Tim Ablett says our customers are getting some great deals but still they complain. Why?

There was a time when competition in the general insurance market was simple to understand. If you were a broker then your major competitors were other brokers. If you were an insurer the main competition came from other insurers.

Supermarkets were where you bought your groceries, banks where you kept your money and building societies where you took out a mortgage to buy a house.

Now we have aggregators, internet providers, affinity groups, charities and clubs all trying to persuade us to buy insurance from them.

We also have insurers owning brokers; brokers owning insurers; supermarkets in joint ventures with insurers; affinity groups offering club benefits and building societies bundling insurance with mortgage products, house purchases and the like.

The poor old customer has little understanding of the complex market they are entering when he attempts to buy motor, household, protection or health insurance.

Indeed consumers are encouraged to “search the web”, “call the red phone”, “call the aggregator”, “get a protected bonus”, “get a guaranteed maximum no claims discount”, “call this freephone number”, “get 13 months cover for the price of 12”, “gain access to all A-group hospitals”, “get an income if you fall ill or are injured”, “buy a moratorium policy”, “full cover provided after two years”. To say it’s confusing is putting it lightly.

And yet the customer probably has never had it so good. The terms may be confusing, but the propositions are widely varied, the products very broad, accessibility extensive and prices low.

But does the average consumer value his purchase? Not a bit. He moans that we do our best to wriggle out of claims, have confusing wording, charge too much, never provide the help when it is required, feel we should provide flood cover even when no flood defences are in place – and so on.

It is my view that while competition has led to cheap cover and products, we seem to have driven our industry down a commoditised, price-driven route. And, in doing that, we have lost sight of the hugely valuable role we play, not only in the financial markets but in the provision of real value-added indemnity insurance products for individuals, major corporates, and small and medium sized businesses.

Without the expertise and skills of the insurers, brokers and all the other associated businesses delivering a range of associated services, the country would literally grind to a halt.

“We should all want to retain customers for life, cross-sell other products and make claims handling easy. Yet we put every obstacle in their way

Tim Ablett

And yet, how often do we shout from the hilltops about the fantastic job that we do, the protection we provide and value for money products we offer?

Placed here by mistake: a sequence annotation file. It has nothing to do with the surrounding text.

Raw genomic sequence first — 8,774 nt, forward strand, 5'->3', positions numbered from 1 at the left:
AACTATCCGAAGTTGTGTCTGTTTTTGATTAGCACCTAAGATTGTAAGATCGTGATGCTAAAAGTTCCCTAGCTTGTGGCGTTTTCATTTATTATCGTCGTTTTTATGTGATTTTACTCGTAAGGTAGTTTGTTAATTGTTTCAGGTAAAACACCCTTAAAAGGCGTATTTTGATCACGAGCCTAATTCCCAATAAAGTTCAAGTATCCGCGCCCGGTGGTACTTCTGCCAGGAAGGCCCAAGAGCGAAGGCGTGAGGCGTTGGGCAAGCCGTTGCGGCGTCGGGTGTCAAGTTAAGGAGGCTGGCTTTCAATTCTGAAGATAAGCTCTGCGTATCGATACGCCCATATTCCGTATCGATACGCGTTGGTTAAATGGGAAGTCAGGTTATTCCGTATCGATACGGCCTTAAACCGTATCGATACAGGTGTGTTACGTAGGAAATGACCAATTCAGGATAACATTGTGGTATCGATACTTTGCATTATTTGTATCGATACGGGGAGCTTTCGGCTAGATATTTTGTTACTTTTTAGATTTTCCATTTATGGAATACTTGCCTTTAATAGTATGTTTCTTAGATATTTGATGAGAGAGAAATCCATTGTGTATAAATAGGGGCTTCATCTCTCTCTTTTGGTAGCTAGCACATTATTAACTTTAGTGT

The influence we bring to bear also goes unnoticed – for example, getting the government to provide adequate funding for flood defences, health and safety, as well as the augmentation of the health service provided by the NHS through private health cover and dental cover.

We can never unwind the past, “bring back the good old days” and make buying insurance a sexy and exciting experience. However, we have it within our influence to raise the bar and improve the reputation of the profession.

This can be achieved by establishing significantly better brands and customer journeys for the thousands of customers to whom we promise daily that we will be there in that moment of drama and that hour of need.

Blaming regulation for a complex customer journey is simply an excuse. Who, after all, would set up, and invest in, a business selling promises, without wanting to treat the customer fairly? We should all want to retain these customers for life, cross-sell other products and make claims handling easy. Yet we put every obstacle in their way.

We have annual renewals, we don’t make it easy when a customer exercises his right to make a claim, interrogating him before making payment. And worst of all, we then inflate his premium at renewal and lose him as a customer – just when he has experienced our promise.

Competition alone has not been the only culprit in this commoditisation process. But the upshot is that those of us within insurance are now categorised alongside second-hand car dealers and estate agents in the popularity stakes.

We need a radical rethink of the entire customer journey, the needs of our customers, the way they are served and charged for our services.

We need to build a brand that delivers a consistent, sustainable range of propositions that are simple to understand, customer driven, economical and sufficiently capable of flexibility, so that every customer feels that the product was made for him.